**I deleted the following paragraph, because it is so over-the-top. But it kind of cracks me up, and it is sort of how I see her. So I'm pasting it here:

It's as if she's determined to put together a puzzle that she is absolutely loves -- not only because of the completed image it will make, but because of all the beautiful shapes and colors of each distinctly individual, vitally important piece. Some days she can't get many pieces to fit easily, or doesn't have enough time to work on it, and
gets frustrated. But she's able to say -- "Wow, this is a challenging puzzle! That took so much concentration & patience today, but I really just love this puzzle! Tomorrow I'm going to try to put another lovely piece in place. But if I find I still can't get very far, I'll just make a pot of tea and hum a tune and spend some time fondly gazing at
the amazing pieces!"

But me? Well, I'm more likely to have a small fit. To dramatically brush all the pieces to the floor with my arm. To break up the sections I already completed and throw them, hostilely, back into the box. To curse the ridiculousness and wrongness of certain pieces. To sigh and turn on the tv. So, yeah, she's a pretty great role model.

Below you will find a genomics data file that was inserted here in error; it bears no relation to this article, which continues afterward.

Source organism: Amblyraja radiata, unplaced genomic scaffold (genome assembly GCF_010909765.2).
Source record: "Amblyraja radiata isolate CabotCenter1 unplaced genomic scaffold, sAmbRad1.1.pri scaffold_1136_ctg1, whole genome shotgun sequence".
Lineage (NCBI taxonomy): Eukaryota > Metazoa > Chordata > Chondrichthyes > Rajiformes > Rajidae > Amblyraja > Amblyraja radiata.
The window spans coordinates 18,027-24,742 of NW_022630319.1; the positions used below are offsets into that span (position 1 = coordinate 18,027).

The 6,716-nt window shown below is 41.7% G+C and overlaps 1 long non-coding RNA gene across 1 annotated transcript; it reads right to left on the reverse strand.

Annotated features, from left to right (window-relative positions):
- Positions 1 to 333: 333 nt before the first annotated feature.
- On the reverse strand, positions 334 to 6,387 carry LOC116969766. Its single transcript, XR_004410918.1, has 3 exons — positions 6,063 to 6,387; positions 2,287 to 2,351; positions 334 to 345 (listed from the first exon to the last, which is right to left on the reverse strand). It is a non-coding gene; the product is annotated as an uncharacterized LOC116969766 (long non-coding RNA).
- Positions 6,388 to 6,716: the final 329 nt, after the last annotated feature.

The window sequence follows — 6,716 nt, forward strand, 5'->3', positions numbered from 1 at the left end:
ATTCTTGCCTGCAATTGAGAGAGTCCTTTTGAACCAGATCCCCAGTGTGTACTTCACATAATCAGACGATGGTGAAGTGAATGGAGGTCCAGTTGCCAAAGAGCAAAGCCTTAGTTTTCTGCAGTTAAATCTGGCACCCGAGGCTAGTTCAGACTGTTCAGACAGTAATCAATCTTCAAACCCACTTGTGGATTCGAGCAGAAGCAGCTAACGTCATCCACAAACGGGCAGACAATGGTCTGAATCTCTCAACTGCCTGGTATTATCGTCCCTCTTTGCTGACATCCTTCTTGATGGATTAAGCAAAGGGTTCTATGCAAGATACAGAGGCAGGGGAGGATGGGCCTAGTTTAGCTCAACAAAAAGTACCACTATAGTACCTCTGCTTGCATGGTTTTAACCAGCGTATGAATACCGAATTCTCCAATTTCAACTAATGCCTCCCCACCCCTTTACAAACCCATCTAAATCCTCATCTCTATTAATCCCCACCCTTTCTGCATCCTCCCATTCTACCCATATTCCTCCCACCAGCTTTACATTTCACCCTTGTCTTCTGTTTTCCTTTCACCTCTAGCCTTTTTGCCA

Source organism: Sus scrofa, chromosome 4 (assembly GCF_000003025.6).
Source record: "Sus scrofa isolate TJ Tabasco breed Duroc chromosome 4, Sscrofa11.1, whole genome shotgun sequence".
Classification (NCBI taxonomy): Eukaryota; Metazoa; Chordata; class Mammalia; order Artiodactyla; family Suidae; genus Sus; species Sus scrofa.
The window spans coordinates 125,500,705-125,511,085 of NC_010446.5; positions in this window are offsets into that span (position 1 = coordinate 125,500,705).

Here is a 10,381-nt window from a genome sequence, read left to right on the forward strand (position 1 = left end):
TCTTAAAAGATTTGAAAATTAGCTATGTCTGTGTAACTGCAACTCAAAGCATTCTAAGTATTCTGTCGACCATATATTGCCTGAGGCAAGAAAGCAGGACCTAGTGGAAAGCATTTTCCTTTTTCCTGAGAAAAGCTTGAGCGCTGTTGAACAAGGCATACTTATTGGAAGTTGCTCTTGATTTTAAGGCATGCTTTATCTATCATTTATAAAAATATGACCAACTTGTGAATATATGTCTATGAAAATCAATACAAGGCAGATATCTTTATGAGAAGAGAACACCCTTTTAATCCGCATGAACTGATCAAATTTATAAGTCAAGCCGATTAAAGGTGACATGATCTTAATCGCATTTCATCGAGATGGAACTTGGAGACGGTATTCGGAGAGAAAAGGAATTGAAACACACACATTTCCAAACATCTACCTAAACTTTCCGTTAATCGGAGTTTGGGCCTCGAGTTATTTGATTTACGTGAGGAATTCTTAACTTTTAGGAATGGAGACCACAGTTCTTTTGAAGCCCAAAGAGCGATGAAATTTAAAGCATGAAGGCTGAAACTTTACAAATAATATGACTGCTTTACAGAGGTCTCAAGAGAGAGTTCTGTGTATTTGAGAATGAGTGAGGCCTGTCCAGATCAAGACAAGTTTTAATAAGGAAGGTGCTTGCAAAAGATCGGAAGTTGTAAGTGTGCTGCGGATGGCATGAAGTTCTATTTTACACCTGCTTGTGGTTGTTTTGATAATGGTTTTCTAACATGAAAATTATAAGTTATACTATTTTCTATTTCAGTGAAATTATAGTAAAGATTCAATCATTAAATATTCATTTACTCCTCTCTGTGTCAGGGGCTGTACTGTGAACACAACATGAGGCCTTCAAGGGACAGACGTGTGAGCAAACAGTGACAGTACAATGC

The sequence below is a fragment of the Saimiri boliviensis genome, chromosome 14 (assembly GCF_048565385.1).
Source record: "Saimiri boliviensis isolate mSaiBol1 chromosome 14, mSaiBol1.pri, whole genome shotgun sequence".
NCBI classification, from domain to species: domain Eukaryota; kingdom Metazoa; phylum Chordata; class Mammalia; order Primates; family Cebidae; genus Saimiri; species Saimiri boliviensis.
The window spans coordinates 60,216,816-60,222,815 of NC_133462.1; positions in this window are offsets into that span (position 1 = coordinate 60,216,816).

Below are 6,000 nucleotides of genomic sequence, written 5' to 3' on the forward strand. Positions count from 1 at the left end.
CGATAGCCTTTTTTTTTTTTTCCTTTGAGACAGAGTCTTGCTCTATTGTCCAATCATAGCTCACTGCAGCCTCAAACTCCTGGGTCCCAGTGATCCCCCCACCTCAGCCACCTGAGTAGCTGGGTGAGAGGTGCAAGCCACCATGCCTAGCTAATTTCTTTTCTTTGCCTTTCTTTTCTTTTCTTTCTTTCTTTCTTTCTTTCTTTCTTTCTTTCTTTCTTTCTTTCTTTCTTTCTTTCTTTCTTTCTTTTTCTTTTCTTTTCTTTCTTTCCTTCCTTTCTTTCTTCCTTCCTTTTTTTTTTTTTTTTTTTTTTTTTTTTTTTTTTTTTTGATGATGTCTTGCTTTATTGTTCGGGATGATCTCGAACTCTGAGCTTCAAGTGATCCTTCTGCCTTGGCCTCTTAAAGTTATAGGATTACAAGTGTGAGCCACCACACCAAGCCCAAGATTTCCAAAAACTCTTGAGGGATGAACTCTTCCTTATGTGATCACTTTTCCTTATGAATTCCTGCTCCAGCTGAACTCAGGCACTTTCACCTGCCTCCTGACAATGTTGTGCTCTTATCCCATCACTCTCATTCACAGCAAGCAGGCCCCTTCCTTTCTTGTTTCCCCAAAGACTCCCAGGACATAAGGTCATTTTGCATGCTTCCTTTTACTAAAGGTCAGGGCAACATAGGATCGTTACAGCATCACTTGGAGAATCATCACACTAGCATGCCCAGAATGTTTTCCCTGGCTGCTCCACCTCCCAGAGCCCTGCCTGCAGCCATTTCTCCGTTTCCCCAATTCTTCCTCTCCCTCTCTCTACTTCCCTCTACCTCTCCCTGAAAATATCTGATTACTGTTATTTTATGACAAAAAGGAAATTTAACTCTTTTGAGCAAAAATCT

***Don't be put off by the baby-ish avatars accompanying the comments section on her new blog. It's an odd little quirk on that site -- and though I have never added an avatar of my own anywhere, I'm highly tempted to do so over there, just so everyone understands I'm not actually 5. Although that would require me to comment, which I have possibly done ONCE (?) over the years. I prefer to stay quietly hidden over here and then write long, rambling, gushing, then rambling again posts about how much I love her. Hmm. Again, one of the differences between her & me; she would TELL people she loved them -- or at least bake them a plum cake! -- where I would just crack a joke and then go check the local weather. So, ok. I'll leave a comment! (Because did I mention she's great? And a good influence?) I will comment and cook.